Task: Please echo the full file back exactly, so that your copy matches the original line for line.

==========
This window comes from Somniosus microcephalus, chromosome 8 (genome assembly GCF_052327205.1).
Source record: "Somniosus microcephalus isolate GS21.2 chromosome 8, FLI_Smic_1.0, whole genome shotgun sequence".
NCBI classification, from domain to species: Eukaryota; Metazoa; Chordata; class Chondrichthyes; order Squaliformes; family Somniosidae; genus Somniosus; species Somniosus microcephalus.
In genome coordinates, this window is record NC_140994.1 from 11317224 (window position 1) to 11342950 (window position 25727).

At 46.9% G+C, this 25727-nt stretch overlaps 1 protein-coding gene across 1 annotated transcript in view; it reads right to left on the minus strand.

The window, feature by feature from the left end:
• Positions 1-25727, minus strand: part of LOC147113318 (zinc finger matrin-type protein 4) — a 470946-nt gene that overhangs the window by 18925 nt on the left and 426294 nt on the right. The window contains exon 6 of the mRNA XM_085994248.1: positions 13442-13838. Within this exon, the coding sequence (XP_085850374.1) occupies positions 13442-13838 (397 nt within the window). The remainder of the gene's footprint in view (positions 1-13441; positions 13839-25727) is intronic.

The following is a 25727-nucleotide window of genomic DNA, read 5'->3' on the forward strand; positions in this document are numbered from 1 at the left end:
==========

This window comes from Somniosus microcephalus, chromosome 8 (genome assembly GCF_052327205.1).
Source record: "Somniosus microcephalus isolate GS21.2 chromosome 8, FLI_Smic_1.0, whole genome shotgun sequence".
NCBI classification, from domain to species: Eukaryota; Metazoa; Chordata; class Chondrichthyes; order Squaliformes; family Somniosidae; genus Somniosus; species Somniosus microcephalus.
In genome coordinates, this window is record NC_140994.1 from 11317224 (window position 1) to 11342950 (window position 25727).

At 46.9% G+C, this 25727-nt stretch overlaps 1 protein-coding gene across 1 annotated transcript in view; it reads right to left on the minus strand.

The window, feature by feature from the left end:
• Positions 1-25727, minus strand: part of LOC147113318 (zinc finger matrin-type protein 4) — a 470946-nt gene that overhangs the window by 18925 nt on the left and 426294 nt on the right. The window contains exon 6 of the mRNA XM_085994248.1: positions 13442-13838. Within this exon, the coding sequence (XP_085850374.1) occupies positions 13442-13838 (397 nt within the window). The remainder of the gene's footprint in view (positions 1-13441; positions 13839-25727) is intronic.

The following is a 25727-nucleotide window of genomic DNA, read 5'->3' on the forward strand; positions in this document are numbered from 1 at the left end: